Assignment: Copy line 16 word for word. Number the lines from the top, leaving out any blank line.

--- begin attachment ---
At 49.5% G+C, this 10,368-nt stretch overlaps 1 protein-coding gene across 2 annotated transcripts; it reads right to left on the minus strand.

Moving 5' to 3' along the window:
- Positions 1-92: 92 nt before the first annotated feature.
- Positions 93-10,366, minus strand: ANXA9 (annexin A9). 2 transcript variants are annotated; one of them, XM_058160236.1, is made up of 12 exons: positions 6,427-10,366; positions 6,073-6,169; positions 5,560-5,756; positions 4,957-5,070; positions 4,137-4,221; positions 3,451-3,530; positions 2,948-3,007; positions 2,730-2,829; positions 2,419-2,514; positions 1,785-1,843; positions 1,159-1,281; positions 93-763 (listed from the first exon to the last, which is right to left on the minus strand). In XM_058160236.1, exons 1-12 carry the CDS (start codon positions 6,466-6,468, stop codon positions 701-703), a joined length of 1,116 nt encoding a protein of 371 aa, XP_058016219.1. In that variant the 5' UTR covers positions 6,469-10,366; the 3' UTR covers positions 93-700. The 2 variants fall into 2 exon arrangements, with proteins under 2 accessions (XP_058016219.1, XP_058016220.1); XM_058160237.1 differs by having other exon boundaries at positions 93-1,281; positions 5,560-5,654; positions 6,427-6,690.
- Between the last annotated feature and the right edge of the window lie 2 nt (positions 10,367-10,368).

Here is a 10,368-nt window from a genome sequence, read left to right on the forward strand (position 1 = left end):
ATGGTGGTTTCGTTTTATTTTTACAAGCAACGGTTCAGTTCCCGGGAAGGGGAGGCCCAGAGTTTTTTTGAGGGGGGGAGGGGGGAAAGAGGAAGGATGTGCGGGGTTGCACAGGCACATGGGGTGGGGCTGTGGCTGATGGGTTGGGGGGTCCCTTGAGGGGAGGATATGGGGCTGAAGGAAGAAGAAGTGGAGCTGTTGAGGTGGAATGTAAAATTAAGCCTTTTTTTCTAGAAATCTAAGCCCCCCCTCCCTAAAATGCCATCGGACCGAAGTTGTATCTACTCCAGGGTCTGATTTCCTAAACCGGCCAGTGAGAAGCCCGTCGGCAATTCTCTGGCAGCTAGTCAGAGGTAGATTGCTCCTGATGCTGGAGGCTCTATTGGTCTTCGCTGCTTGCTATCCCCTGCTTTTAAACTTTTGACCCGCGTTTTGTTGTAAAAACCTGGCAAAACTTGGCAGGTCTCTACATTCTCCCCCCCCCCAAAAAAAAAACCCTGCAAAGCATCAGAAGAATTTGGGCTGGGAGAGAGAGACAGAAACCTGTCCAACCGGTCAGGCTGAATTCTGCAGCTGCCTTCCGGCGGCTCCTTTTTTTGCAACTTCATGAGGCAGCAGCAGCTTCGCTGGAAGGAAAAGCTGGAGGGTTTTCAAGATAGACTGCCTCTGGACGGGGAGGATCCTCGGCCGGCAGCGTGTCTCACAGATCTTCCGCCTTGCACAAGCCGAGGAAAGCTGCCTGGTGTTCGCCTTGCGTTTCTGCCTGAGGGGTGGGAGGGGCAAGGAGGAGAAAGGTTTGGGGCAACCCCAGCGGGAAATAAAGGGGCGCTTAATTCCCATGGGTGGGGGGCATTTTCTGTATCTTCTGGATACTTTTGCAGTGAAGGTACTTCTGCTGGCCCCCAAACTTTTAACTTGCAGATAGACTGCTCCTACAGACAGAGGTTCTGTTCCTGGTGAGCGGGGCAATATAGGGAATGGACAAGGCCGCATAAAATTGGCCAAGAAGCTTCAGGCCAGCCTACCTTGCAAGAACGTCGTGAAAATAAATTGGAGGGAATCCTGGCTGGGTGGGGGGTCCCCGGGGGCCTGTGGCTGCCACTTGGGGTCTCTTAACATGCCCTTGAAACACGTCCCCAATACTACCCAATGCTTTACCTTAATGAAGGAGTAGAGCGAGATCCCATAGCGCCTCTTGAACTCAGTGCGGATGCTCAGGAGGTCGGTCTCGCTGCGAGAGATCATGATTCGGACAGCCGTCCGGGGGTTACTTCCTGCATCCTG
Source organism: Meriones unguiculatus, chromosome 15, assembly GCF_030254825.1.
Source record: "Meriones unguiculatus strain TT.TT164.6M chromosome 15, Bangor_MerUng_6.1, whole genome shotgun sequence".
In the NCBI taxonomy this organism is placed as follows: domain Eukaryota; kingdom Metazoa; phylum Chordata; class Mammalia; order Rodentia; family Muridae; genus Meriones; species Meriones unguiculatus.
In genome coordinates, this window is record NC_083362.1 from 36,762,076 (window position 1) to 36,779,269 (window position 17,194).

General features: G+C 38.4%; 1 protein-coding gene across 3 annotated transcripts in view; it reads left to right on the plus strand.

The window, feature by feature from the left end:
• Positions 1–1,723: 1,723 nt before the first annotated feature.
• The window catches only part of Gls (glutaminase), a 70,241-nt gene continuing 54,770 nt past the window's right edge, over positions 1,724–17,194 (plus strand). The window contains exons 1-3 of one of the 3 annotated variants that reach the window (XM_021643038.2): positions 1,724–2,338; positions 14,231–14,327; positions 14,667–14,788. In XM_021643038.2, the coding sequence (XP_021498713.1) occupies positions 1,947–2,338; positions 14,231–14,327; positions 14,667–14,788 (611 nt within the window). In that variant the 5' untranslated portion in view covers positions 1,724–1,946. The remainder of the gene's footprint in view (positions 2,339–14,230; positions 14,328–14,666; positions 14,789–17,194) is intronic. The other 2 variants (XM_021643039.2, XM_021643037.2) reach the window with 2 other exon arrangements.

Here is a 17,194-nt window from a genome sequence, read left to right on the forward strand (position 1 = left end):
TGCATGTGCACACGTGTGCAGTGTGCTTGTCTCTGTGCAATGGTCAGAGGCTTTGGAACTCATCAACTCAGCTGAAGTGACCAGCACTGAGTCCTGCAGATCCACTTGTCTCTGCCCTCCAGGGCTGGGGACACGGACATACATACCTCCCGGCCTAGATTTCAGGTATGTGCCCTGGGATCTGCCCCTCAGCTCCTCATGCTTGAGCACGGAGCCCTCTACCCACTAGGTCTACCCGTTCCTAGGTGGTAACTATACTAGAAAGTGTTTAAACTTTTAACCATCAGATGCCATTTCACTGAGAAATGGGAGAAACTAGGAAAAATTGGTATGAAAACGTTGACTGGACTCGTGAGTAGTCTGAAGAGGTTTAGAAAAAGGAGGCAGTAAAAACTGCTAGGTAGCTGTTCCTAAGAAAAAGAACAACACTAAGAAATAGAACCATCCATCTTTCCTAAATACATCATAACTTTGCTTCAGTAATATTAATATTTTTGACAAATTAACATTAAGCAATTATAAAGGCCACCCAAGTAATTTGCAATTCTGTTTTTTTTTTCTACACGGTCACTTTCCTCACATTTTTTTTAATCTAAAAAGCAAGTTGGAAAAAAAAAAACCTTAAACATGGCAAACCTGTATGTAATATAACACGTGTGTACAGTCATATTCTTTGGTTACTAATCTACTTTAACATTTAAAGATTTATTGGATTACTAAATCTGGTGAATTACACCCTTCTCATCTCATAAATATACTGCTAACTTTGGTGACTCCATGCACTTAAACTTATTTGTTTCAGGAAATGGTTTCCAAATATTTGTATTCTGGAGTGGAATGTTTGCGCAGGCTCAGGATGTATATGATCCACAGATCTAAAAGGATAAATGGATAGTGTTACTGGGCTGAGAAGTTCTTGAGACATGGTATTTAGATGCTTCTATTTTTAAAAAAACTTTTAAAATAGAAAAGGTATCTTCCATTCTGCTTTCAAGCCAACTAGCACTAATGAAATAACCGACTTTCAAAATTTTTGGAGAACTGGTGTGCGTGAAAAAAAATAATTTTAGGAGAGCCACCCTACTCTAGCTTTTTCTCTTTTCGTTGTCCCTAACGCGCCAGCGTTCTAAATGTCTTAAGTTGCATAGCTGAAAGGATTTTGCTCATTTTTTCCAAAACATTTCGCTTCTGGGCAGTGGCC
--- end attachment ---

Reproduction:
Here is a 17,194-nt window from a genome sequence, read left to right on the forward strand (position 1 = left end):